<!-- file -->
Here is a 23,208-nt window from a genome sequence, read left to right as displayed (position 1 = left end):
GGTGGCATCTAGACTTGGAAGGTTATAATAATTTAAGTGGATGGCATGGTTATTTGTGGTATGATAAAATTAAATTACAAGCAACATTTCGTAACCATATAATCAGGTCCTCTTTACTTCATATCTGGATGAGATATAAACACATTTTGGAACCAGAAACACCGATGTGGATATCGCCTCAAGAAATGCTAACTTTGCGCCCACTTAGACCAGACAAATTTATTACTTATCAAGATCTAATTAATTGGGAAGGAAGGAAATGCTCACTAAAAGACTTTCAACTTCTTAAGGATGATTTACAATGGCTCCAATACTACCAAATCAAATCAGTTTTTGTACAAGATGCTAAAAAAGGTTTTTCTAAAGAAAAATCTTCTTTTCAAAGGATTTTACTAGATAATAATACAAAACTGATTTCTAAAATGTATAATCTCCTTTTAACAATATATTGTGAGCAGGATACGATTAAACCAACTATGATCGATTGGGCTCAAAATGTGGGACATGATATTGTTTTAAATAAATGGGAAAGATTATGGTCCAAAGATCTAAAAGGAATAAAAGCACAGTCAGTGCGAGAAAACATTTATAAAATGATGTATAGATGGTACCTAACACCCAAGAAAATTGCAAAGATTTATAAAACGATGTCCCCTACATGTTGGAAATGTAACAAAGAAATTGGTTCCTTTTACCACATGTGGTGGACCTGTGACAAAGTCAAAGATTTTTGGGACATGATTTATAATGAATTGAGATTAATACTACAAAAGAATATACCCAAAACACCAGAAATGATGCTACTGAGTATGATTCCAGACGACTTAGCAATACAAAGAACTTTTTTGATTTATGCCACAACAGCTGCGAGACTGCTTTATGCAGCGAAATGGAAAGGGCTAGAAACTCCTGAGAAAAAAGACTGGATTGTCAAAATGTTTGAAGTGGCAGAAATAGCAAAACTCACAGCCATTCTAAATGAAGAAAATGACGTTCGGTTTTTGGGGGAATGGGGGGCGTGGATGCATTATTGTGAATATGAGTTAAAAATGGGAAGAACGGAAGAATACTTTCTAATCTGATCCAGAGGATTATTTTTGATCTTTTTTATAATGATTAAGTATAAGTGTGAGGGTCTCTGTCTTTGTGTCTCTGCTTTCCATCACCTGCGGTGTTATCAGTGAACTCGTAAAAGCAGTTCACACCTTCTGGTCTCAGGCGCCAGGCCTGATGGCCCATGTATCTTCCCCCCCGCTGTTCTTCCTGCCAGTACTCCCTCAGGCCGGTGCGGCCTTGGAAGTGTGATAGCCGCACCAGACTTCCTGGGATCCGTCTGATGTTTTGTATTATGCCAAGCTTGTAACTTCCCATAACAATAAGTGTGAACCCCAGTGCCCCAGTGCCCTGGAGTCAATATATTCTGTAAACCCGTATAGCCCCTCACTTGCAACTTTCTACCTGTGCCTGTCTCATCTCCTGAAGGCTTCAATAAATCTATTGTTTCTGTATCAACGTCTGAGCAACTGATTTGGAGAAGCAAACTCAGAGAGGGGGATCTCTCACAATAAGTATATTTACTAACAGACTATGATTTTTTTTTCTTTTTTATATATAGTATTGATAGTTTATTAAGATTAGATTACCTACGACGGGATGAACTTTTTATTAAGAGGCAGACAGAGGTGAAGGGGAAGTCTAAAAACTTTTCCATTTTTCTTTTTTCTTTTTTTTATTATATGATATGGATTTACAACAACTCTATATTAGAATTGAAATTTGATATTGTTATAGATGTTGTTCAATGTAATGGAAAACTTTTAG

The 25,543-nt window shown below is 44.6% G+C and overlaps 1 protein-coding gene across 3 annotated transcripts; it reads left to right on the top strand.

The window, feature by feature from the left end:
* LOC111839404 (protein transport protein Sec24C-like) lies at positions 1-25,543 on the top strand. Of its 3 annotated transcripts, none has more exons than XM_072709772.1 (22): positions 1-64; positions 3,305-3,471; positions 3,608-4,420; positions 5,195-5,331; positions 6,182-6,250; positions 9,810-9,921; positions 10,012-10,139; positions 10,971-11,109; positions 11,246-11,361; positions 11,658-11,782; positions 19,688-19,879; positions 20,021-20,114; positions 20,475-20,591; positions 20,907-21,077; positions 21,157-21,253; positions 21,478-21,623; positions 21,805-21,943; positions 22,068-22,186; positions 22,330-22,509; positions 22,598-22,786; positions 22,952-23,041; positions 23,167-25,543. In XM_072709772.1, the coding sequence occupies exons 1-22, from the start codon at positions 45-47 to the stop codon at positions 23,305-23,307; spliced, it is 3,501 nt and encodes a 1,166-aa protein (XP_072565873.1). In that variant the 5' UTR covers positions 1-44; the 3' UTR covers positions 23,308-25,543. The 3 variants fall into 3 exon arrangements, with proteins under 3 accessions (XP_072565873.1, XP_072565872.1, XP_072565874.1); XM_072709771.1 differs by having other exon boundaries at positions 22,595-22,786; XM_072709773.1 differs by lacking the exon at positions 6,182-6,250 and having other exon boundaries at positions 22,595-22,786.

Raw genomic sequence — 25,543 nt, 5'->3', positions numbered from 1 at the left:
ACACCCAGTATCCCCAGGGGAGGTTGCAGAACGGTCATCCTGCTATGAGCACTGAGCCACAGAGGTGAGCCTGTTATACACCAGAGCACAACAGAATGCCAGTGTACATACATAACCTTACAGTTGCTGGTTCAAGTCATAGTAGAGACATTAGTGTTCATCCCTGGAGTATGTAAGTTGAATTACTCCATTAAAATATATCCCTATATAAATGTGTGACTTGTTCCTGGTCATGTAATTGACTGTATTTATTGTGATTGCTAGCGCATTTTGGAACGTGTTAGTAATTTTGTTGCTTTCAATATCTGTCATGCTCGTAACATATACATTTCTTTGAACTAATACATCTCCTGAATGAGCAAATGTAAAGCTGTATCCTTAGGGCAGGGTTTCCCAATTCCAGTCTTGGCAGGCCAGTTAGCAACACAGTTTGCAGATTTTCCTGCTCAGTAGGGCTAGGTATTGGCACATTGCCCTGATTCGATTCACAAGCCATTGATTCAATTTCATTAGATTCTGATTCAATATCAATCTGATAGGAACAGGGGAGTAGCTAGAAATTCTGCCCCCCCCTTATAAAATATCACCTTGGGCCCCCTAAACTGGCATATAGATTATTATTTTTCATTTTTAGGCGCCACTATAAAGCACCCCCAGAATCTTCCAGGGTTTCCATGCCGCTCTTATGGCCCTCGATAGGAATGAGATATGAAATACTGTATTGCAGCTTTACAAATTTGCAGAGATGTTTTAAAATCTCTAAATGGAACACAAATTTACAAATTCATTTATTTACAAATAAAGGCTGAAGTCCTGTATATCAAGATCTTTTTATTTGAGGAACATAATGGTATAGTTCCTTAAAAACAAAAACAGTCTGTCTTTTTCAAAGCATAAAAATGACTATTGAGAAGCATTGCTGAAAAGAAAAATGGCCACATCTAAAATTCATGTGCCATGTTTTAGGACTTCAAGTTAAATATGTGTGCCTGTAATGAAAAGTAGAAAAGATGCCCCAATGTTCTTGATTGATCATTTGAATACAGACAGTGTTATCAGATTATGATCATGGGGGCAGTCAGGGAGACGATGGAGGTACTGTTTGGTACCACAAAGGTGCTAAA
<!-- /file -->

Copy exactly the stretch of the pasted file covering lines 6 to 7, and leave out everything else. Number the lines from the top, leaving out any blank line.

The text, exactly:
Raw genomic sequence — 25,543 nt, 5'->3', positions numbered from 1 at the left:
ACACCCAGTATCCCCAGGGGAGGTTGCAGAACGGTCATCCTGCTATGAGCACTGAGCCACAGAGGTGAGCCTGTTATACACCAGAGCACAACAGAATGCCAGTGTACATACATAACCTTACAGTTGCTGGTTCAAGTCATAGTAGAGACATTAGTGTTCATCCCTGGAGTATGTAAGTTGAATTACTCCATTAAAATATATCCCTATATAAATGTGTGACTTGTTCCTGGTCATGTAATTGACTGTATTTATTGTGATTGCTAGCGCATTTTGGAACGTGTTAGTAATTTTGTTGCTTTCAATATCTGTCATGCTCGTAACATATACATTTCTTTGAACTAATACATCTCCTGAATGAGCAAATGTAAAGCTGTATCCTTAGGGCAGGGTTTCCCAATTCCAGTCTTGGCAGGCCAGTTAGCAACACAGTTTGCAGATTTTCCTGCTCAGTAGGGCTAGGTATTGGCACATTGCCCTGATTCGATTCACAAGCCATTGATTCAATTTCATTAGATTCTGATTCAATATCAATCTGATAGGAACAGGGGAGTAGCTAGAAATTCTGCCCCCCCCTTATAAAATATCACCTTGGGCCCCCTAAACTGGCATATAGATTATTATTTTTCATTTTTAGGCGCCACTATAAAGCACCCCCAGAATCTTCCAGGGTTTCCATGCCGCTCTTATGGCCCTCGATAGGAATGAGATATGAAATACTGTATTGCAGCTTTACAAATTTGCAGAGATGTTTTAAAATCTCTAAATGGAACACAAATTTACAAATTCATTTATTTACAAATAAAGGCTGAAGTCCTGTATATCAAGATCTTTTTATTTGAGGAACATAATGGTATAGTTCCTTAAAAACAAAAACAGTCTGTCTTTTTCAAAGCATAAAAATGACTATTGAGAAGCATTGCTGAAAAGAAAAATGGCCACATCTAAAATTCATGTGCCATGTTTTAGGACTTCAAGTTAAATATGTGTGCCTGTAATGAAAAGTAGAAAAGATGCCCCAATGTTCTTGATTGATCATTTGAATACAGACAGTGTTATCAGATTATGATCATGGGGGCAGTCAGGGAGACGATGGAGGTACTGTTTGGTACCACAAAGGTGCTAAA